Cyclone Fani causes flooding havoc for coastal towns in Bangladesh
In May of this year, Bangladesh suffered severe damage as Cyclone Fani swept over the country. Fani developed into a super cyclone with wind speeds reaching 250 kilometers per hour. By the time it made landfall at Odisha on the northeastern coast of India, its wind speeds had fallen, but were still strong enough to cause significant damage.
In the early hours of 4 May, Fani moved further north over Bangladesh, bringing heavy rainfall to Khulna, Jessore, Satkhira, Patuakhali, and the adjoining southwestern parts of the country, which all suffered severe flooding. Much of the damage caused by the storm came as flood defenses failed, emphasizing the importance of resilience building measures in Bangladesh’s cities.
The storm also affected several cities where ADB’s Urban Climate Change Resilience Trust Fund (UCCRTF) operates.
By midmorning of the same May, Fani had weakened to a cyclonic storm. However, this did not mark the end of the danger for the coastal cities. The high winds forced a tidal surge to as much as four feet above the normal high-tide level, and low-lying areas of the coastal districts of Khulna, Bagerhat, Patuakhali, Satkhira, and their offshore islands were inundated. Dhaka’s Disaster Ministry announced that the severity of the storm surge saw embankments broken in several districts, submerging dozens of villages.
Shahnawaz is a specialist for urban disaster risk reduction at Plan International Bangladesh. He is also a consultant serving as the Bangladesh city resilience officer to ADB’s Urban Climate Change Resilience Trust Fund.
Cyclone Fani destroys homes in Bangladesh (Photo: TBC).
Government sources reported that a total of 13,000 houses were damaged in seven separate districts. In preparation for the storm, Bangladesh evacuated over 1.2 million people, moving them to cyclone shelters.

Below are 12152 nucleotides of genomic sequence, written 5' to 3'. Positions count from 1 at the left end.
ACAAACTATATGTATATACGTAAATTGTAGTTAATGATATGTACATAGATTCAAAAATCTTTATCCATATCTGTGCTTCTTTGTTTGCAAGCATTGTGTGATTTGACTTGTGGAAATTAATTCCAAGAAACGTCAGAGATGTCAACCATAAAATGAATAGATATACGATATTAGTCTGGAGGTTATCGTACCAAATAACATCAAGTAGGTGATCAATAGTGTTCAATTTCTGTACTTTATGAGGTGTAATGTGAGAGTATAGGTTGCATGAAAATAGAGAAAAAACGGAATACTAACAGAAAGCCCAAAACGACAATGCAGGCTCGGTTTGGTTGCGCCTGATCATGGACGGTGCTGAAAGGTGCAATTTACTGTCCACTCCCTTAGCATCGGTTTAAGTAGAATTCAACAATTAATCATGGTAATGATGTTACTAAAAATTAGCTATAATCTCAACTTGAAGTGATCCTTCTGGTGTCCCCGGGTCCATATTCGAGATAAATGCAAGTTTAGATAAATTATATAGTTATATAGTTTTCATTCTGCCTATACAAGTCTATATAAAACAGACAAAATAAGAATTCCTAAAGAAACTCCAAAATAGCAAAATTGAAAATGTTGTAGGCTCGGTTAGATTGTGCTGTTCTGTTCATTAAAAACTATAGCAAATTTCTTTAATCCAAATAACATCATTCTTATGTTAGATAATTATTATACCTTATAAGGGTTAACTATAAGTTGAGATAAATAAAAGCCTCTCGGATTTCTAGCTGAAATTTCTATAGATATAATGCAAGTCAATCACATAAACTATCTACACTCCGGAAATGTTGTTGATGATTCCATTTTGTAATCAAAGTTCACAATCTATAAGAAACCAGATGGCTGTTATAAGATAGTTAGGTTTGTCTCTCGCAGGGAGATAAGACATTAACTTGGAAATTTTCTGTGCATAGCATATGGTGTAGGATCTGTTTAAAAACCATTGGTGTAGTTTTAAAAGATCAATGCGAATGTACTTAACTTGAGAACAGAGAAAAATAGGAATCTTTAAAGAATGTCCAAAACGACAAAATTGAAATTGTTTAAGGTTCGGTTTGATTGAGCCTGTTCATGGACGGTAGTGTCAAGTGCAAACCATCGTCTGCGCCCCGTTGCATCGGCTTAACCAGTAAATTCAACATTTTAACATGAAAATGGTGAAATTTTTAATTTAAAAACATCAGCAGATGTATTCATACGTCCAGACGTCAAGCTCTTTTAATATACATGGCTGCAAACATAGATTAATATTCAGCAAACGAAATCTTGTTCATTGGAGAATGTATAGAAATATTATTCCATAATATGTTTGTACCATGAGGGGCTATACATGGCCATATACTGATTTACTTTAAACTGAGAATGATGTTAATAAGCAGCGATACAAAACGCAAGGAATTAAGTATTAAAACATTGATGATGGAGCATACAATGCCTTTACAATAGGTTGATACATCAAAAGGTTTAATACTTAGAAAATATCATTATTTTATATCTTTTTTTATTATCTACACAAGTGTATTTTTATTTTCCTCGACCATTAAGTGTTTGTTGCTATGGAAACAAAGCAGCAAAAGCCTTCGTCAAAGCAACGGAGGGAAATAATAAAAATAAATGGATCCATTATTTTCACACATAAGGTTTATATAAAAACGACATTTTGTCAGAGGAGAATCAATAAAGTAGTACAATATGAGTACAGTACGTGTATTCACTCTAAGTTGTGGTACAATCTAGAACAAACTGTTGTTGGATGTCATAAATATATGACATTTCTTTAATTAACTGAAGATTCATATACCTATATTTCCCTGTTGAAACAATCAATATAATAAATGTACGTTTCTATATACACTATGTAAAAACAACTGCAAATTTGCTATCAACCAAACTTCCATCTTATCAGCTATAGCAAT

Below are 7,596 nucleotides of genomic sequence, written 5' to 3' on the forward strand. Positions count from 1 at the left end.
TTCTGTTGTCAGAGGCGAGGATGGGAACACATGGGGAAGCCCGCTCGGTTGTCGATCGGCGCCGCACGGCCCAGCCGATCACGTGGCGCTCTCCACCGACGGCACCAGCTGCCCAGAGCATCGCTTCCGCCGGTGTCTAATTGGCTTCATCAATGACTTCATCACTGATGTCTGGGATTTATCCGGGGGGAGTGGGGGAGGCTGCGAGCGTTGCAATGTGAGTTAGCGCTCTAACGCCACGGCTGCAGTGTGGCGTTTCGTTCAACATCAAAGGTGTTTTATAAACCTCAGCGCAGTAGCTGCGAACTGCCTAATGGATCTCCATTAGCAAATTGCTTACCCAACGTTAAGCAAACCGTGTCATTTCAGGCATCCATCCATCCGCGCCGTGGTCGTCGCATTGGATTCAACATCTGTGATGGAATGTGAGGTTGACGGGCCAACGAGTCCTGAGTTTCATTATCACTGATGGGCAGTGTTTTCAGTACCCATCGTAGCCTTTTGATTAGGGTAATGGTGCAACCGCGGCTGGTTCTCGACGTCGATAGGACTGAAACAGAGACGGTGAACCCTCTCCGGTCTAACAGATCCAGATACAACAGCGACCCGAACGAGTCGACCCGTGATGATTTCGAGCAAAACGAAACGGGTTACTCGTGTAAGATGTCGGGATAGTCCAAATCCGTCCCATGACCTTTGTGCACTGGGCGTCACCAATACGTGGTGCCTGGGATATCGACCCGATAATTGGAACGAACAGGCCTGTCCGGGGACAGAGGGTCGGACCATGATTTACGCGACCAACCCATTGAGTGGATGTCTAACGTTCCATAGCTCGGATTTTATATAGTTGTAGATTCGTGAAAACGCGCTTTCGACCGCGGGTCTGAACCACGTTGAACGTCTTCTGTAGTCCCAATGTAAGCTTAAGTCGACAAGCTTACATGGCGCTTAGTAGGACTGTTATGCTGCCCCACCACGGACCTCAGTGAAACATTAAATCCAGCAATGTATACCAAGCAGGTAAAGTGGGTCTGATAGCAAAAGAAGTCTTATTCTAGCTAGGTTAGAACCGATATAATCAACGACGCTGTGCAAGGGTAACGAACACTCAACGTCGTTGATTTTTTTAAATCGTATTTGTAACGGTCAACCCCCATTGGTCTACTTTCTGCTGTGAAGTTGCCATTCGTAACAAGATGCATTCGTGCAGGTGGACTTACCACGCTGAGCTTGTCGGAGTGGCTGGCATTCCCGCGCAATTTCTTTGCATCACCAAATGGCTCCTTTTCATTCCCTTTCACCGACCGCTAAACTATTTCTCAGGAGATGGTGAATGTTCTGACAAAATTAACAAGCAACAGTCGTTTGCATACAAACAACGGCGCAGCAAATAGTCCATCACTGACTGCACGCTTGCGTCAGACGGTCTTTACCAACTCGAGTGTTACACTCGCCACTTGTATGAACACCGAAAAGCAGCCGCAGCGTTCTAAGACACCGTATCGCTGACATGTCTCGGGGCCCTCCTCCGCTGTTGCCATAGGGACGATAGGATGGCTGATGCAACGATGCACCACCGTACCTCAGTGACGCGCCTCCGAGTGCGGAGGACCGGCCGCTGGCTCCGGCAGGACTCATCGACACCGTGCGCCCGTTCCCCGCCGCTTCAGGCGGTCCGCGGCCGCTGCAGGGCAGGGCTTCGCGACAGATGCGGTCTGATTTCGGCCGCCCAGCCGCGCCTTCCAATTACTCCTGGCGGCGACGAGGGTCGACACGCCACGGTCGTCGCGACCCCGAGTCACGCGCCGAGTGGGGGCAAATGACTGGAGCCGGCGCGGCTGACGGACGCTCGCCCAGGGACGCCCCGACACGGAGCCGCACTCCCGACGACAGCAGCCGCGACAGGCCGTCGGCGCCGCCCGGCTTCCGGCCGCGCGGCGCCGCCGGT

Many people returning in the aftermath were unsure whether their houses would still be standing. The scale of the damage, and large numbers of people without shelter, raise protection and safeguarding concerns for young women and children.
A family sits outside their destroyed home in the aftermath of Cyclone Fani (Photo: TBC).
UCCRTF is working in five municipalities in Bangladesh, supporting cities to develop or review climate resilience-focused city development plans. Alongside this, the trust fund is working to measure the current level of resilience of the cities. It is expected that this work will be able to better inform the identification, planning, design, and implementation of new infrastructure that can support resilience in cities. In Patuakhali and Faridpur, UCCRTF is also facilitating community awareness initiatives to develop community risk assessments.
Initial indications from the field suggest that several villages were inundated due to faulty embankments. Over 30 villages were affected by storm surges due to the damage of the Pauri embankment in Shyamnagar Upzilla, Debihata Koyra, and Barishal district.
According to the country’s Department of Public Health Engineering, 3,300 wells were destroyed, limiting access to safe drinking water and hampering sanitation in six districts. Anecdotal reports from areas where UCCRTF works, specifically in Patuakhali and Bagerhat, suggest that relatively minor impacts have been felt. This highlights the importance of coastal protection measures being implemented to safeguard people and property.